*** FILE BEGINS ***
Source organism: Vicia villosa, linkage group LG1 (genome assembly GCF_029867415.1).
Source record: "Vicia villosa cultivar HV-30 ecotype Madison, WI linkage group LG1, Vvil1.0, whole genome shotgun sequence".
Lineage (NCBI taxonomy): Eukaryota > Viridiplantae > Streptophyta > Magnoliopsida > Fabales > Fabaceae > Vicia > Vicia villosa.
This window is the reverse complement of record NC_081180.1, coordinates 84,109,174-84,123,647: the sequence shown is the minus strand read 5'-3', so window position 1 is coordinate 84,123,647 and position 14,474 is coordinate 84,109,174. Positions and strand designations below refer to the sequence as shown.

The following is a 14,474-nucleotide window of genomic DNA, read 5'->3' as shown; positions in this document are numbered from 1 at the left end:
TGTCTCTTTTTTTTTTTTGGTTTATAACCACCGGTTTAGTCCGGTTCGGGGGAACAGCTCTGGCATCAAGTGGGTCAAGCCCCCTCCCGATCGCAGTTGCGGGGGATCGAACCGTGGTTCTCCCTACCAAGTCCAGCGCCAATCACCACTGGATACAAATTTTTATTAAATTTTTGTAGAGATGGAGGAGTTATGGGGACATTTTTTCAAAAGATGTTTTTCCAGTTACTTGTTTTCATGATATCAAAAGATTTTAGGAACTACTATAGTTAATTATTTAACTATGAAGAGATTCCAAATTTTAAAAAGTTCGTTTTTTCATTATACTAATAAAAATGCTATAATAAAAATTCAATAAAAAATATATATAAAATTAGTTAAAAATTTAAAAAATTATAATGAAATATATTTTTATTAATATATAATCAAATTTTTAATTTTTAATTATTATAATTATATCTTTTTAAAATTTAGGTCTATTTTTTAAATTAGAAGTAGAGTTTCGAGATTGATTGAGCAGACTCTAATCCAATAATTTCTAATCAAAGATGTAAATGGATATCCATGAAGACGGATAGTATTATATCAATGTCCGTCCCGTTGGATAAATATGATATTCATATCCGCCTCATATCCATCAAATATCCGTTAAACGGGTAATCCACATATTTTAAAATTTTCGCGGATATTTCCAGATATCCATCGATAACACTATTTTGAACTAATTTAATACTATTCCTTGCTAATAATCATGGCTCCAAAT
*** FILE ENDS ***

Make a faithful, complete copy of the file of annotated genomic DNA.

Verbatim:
Source organism: Vicia villosa, linkage group LG1 (genome assembly GCF_029867415.1).
Source record: "Vicia villosa cultivar HV-30 ecotype Madison, WI linkage group LG1, Vvil1.0, whole genome shotgun sequence".
Lineage (NCBI taxonomy): Eukaryota > Viridiplantae > Streptophyta > Magnoliopsida > Fabales > Fabaceae > Vicia > Vicia villosa.
This window is the reverse complement of record NC_081180.1, coordinates 84,109,174-84,123,647: the sequence shown is the minus strand read 5'-3', so window position 1 is coordinate 84,123,647 and position 14,474 is coordinate 84,109,174. Positions and strand designations below refer to the sequence as shown.

The following is a 14,474-nucleotide window of genomic DNA, read 5'->3' as shown; positions in this document are numbered from 1 at the left end:
TGTCTCTTTTTTTTTTTTGGTTTATAACCACCGGTTTAGTCCGGTTCGGGGGAACAGCTCTGGCATCAAGTGGGTCAAGCCCCCTCCCGATCGCAGTTGCGGGGGATCGAACCGTGGTTCTCCCTACCAAGTCCAGCGCCAATCACCACTGGATACAAATTTTTATTAAATTTTTGTAGAGATGGAGGAGTTATGGGGACATTTTTTCAAAAGATGTTTTTCCAGTTACTTGTTTTCATGATATCAAAAGATTTTAGGAACTACTATAGTTAATTATTTAACTATGAAGAGATTCCAAATTTTAAAAAGTTCGTTTTTTCATTATACTAATAAAAATGCTATAATAAAAATTCAATAAAAAATATATATAAAATTAGTTAAAAATTTAAAAAATTATAATGAAATATATTTTTATTAATATATAATCAAATTTTTAATTTTTAATTATTATAATTATATCTTTTTAAAATTTAGGTCTATTTTTTAAATTAGAAGTAGAGTTTCGAGATTGATTGAGCAGACTCTAATCCAATAATTTCTAATCAAAGATGTAAATGGATATCCATGAAGACGGATAGTATTATATCAATGTCCGTCCCGTTGGATAAATATGATATTCATATCCGCCTCATATCCATCAAATATCCGTTAAACGGGTAATCCACATATTTTAAAATTTTCGCGGATATTTCCAGATATCCATCGATAACACTATTTTGAACTAATTTAATACTATTCCTTGCTAATAATCATGGCTCCAAAT